Japanese win ‘engineering’s Nobel’


The U.S. National Academy of Engineering presented four engineers, including two Japanese, with its highest honor for developing lithium-ion batteries, the technology used to power cellphones and other portable electronics.

Asahi Kasei Corp. fellow Akira Yoshino, 66, and Yoshio Nishi, 72, a former Sony Corp. executive, were among the four recipients of this year’s Draper Prize, an annual award known as the “Nobel Prize of engineering.”

The invention of lithium-ion batteries made possible cellphones, laptop computers, cameras and other electronics that rely on miniaturized, rechargeable power sources. The batteries are also used in electric cars and in airplanes.

Analysts forecast that the market for the batteries will reach more than $60 billion, or ¥6.18 trillion, by 2020.

Yoshino built the prototype for today’s lithium-ion batteries in 1985, while Nishi directed Sony’s efforts to build a safer version of the battery that could be used in consumer goods.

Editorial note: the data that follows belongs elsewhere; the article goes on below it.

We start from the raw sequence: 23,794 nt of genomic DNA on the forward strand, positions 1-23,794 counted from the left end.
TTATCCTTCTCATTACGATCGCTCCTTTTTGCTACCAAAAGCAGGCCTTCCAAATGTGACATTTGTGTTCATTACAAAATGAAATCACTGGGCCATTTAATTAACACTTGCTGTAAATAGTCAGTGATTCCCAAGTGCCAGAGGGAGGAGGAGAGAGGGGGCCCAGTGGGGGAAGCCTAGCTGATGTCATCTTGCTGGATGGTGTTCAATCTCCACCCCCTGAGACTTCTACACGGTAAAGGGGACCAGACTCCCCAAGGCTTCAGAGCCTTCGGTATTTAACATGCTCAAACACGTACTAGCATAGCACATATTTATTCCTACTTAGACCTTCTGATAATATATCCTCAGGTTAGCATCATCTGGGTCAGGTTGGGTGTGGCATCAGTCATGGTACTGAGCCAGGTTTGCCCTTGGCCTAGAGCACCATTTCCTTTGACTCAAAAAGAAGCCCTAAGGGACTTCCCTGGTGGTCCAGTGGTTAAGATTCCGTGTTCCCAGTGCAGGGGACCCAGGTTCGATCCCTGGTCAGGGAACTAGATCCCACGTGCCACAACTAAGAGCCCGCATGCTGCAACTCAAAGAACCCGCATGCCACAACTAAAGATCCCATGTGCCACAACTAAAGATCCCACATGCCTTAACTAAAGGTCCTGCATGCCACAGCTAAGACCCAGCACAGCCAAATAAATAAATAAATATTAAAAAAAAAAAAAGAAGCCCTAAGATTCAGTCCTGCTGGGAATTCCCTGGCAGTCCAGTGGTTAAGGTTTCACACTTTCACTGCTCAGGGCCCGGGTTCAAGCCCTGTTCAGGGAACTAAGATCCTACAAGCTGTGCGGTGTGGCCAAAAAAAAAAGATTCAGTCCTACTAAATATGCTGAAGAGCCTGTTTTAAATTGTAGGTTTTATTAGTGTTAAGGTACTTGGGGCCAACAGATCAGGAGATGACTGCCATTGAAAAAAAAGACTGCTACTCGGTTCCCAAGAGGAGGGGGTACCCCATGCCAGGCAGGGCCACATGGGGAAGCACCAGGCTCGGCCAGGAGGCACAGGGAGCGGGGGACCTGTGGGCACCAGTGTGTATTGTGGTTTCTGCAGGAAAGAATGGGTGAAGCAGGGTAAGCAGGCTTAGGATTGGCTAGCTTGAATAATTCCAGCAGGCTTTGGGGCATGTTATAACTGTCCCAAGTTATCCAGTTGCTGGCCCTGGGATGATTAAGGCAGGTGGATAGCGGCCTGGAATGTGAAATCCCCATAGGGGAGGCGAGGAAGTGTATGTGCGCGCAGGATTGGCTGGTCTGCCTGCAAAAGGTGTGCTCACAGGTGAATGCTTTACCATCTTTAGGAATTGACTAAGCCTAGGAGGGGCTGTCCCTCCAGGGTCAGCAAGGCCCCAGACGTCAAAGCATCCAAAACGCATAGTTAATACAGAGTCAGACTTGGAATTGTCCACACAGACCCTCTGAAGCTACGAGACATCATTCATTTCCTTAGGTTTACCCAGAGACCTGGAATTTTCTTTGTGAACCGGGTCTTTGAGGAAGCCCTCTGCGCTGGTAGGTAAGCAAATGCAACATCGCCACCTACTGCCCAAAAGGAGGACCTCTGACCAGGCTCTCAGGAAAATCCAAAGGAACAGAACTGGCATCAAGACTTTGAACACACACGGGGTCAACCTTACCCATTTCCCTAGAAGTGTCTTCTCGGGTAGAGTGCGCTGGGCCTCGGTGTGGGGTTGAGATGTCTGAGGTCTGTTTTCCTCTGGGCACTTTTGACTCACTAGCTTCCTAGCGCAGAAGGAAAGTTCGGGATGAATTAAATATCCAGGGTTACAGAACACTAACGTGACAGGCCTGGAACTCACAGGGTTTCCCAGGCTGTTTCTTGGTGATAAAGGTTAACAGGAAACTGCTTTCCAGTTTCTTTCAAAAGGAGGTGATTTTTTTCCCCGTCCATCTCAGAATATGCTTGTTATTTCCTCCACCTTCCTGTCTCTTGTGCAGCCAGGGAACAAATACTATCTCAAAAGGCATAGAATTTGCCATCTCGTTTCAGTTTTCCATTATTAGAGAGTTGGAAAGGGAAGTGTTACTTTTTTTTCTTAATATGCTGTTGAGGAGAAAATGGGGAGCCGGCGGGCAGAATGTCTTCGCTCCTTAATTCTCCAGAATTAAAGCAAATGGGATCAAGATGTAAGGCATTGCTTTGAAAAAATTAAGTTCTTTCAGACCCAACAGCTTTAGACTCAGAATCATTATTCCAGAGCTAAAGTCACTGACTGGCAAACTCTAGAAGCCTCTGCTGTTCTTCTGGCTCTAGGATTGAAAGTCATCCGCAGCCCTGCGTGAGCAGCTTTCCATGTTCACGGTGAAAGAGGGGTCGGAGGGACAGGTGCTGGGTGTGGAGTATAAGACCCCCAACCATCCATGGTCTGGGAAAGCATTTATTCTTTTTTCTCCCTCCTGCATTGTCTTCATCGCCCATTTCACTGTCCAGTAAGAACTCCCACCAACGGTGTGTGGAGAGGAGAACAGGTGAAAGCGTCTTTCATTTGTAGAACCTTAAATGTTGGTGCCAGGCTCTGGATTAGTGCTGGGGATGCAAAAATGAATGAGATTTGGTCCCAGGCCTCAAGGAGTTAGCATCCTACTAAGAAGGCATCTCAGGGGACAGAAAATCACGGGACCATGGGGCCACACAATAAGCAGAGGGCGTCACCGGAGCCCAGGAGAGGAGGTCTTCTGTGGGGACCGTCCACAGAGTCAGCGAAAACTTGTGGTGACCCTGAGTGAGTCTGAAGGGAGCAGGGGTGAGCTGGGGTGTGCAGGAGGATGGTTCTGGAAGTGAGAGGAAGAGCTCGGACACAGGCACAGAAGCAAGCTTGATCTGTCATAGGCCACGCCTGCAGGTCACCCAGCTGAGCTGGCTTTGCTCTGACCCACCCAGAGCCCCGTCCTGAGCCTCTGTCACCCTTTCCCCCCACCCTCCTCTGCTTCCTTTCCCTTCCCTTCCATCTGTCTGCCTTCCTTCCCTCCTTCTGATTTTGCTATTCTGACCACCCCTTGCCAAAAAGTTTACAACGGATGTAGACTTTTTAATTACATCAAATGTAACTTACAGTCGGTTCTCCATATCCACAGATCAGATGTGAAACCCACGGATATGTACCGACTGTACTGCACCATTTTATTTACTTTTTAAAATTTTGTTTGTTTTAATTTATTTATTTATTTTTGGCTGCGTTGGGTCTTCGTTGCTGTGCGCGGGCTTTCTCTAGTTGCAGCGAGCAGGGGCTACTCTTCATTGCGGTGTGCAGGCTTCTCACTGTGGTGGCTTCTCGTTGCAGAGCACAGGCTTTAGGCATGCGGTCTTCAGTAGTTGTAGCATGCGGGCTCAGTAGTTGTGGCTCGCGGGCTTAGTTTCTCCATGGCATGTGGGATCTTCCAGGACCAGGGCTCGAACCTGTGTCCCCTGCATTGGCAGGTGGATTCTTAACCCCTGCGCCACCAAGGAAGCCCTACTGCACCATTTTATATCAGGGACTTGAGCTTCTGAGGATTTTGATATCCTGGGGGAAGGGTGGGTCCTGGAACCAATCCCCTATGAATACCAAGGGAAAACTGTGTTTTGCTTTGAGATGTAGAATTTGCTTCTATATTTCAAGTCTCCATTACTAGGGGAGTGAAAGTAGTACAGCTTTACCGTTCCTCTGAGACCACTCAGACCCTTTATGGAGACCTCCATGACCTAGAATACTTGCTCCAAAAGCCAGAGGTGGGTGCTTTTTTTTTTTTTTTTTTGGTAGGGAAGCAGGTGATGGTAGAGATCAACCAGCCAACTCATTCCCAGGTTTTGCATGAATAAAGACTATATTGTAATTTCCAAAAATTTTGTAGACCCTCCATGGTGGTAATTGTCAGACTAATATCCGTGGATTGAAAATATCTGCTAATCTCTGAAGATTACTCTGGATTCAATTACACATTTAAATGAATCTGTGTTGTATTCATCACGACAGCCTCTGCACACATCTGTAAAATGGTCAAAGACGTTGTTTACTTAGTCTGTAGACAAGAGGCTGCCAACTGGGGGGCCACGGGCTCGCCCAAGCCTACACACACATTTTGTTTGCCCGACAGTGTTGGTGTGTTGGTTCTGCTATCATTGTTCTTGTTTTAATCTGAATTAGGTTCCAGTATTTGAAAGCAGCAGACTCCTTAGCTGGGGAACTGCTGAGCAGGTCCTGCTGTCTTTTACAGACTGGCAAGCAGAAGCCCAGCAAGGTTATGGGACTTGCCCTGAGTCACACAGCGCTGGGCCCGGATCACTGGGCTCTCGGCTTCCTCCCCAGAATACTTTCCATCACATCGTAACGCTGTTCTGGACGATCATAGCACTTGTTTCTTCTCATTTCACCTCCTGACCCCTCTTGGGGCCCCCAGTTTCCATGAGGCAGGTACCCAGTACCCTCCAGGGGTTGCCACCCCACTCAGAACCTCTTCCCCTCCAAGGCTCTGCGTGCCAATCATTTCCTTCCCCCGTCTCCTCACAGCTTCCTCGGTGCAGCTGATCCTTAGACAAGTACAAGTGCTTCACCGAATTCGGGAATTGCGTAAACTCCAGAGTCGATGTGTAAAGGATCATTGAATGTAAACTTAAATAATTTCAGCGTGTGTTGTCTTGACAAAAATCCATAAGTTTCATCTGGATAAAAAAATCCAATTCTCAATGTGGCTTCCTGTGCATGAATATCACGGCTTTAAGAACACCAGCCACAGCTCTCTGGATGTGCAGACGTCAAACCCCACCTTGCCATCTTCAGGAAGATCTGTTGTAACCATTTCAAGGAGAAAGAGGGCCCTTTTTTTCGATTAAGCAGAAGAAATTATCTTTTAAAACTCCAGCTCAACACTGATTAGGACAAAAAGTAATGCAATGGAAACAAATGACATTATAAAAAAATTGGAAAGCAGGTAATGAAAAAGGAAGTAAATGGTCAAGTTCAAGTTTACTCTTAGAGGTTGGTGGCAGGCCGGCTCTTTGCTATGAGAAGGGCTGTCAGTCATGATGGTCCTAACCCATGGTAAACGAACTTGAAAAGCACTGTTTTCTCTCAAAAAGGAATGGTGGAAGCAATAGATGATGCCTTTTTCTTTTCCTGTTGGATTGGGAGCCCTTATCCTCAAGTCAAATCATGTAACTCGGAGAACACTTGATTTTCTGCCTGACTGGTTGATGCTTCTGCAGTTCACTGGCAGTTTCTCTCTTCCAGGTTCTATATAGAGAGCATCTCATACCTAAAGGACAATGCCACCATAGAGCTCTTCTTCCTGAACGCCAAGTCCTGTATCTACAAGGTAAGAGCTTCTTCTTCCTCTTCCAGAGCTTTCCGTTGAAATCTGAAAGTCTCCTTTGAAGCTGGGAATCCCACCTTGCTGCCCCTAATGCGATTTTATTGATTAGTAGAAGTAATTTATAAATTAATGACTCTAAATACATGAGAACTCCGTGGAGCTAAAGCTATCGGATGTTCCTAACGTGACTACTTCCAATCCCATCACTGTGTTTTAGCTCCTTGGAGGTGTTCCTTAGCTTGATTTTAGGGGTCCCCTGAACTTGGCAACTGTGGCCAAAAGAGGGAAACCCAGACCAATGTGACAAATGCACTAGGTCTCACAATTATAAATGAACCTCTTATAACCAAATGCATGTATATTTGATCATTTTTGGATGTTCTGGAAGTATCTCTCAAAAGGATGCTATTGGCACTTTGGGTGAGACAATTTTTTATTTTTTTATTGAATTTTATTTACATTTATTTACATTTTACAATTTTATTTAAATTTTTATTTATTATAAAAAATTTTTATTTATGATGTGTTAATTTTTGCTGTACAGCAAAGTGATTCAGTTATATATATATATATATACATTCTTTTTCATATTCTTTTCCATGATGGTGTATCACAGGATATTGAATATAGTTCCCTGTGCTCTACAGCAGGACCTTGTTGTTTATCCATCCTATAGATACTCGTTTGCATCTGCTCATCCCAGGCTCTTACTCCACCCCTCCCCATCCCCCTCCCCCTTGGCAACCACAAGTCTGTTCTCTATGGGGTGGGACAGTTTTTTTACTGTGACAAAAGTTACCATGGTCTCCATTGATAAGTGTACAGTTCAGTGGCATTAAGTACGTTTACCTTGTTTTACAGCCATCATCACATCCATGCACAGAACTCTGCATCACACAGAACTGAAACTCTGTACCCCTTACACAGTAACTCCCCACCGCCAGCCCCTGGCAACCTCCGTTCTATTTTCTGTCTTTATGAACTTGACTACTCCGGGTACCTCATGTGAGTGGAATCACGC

Although Yoshino has already received many awards for his work, he said: “being recognized by the U.S. Academy is exceptional. I’m really happy.”

“This is a technology that Japan led the world in successfully implementing,” Nishi said. “The results we achieved show the power of forward-looking corporate research.”

The $500,000 prize will be divided among the four recipients, who also include Rachid Yazami of France’s National Center for Scientific Research and John B. Goodenough of the University of Texas.

In 2013, Yoshihisa Okumura became the first Japanese recipient of the award for his work on cellphone signal transmission.